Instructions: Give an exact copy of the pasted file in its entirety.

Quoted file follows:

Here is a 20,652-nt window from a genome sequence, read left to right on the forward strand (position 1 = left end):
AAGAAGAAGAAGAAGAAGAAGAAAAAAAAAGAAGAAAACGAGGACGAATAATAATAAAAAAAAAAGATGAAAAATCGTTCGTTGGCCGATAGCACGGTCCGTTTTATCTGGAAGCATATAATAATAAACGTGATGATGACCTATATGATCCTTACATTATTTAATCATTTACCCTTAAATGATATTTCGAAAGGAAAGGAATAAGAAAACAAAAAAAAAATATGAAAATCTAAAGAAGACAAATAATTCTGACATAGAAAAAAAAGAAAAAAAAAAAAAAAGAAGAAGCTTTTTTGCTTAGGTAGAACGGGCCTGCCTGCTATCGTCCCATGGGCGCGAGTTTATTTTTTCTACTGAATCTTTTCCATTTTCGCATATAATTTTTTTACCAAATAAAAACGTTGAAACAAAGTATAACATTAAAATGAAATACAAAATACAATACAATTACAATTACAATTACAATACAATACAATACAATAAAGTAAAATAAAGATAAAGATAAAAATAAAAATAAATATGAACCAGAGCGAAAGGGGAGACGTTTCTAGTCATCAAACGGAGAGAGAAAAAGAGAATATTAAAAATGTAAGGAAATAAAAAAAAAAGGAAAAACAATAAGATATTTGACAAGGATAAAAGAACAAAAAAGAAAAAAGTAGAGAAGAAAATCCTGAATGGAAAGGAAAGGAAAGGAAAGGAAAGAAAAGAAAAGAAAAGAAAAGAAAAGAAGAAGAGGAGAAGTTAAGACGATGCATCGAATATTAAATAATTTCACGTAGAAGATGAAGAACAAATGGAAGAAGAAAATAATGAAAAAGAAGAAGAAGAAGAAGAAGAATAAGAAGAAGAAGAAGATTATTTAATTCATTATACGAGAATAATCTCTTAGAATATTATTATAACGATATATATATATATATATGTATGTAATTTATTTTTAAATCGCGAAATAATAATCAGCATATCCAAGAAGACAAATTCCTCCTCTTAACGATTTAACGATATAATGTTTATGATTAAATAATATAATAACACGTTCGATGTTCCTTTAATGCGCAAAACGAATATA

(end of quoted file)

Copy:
Here is a 20,652-nt window from a genome sequence, read left to right on the forward strand (position 1 = left end):
AAGAAGAAGAAGAAGAAGAAGAAAAAAAAAGAAGAAAACGAGGACGAATAATAATAAAAAAAAAAGATGAAAAATCGTTCGTTGGCCGATAGCACGGTCCGTTTTATCTGGAAGCATATAATAATAAACGTGATGATGACCTATATGATCCTTACATTATTTAATCATTTACCCTTAAATGATATTTCGAAAGGAAAGGAATAAGAAAACAAAAAAAAAATATGAAAATCTAAAGAAGACAAATAATTCTGACATAGAAAAAAAAGAAAAAAAAAAAAAAAGAAGAAGCTTTTTTGCTTAGGTAGAACGGGCCTGCCTGCTATCGTCCCATGGGCGCGAGTTTATTTTTTCTACTGAATCTTTTCCATTTTCGCATATAATTTTTTTACCAAATAAAAACGTTGAAACAAAGTATAACATTAAAATGAAATACAAAATACAATACAATTACAATTACAATTACAATACAATACAATACAATAAAGTAAAATAAAGATAAAGATAAAAATAAAAATAAATATGAACCAGAGCGAAAGGGGAGACGTTTCTAGTCATCAAACGGAGAGAGAAAAAGAGAATATTAAAAATGTAAGGAAATAAAAAAAAAAGGAAAAACAATAAGATATTTGACAAGGATAAAAGAACAAAAAAGAAAAAAGTAGAGAAGAAAATCCTGAATGGAAAGGAAAGGAAAGGAAAGGAAAGAAAAGAAAAGAAAAGAAAAGAAAAGAAGAAGAGGAGAAGTTAAGACGATGCATCGAATATTAAATAATTTCACGTAGAAGATGAAGAACAAATGGAAGAAGAAAATAATGAAAAAGAAGAAGAAGAAGAAGAAGAATAAGAAGAAGAAGAAGATTATTTAATTCATTATACGAGAATAATCTCTTAGAATATTATTATAACGATATATATATATATATATGTATGTAATTTATTTTTAAATCGCGAAATAATAATCAGCATATCCAAGAAGACAAATTCCTCCTCTTAACGATTTAACGATATAATGTTTATGATTAAATAATATAATAACACGTTCGATGTTCCTTTAATGCGCAAAACGAATATA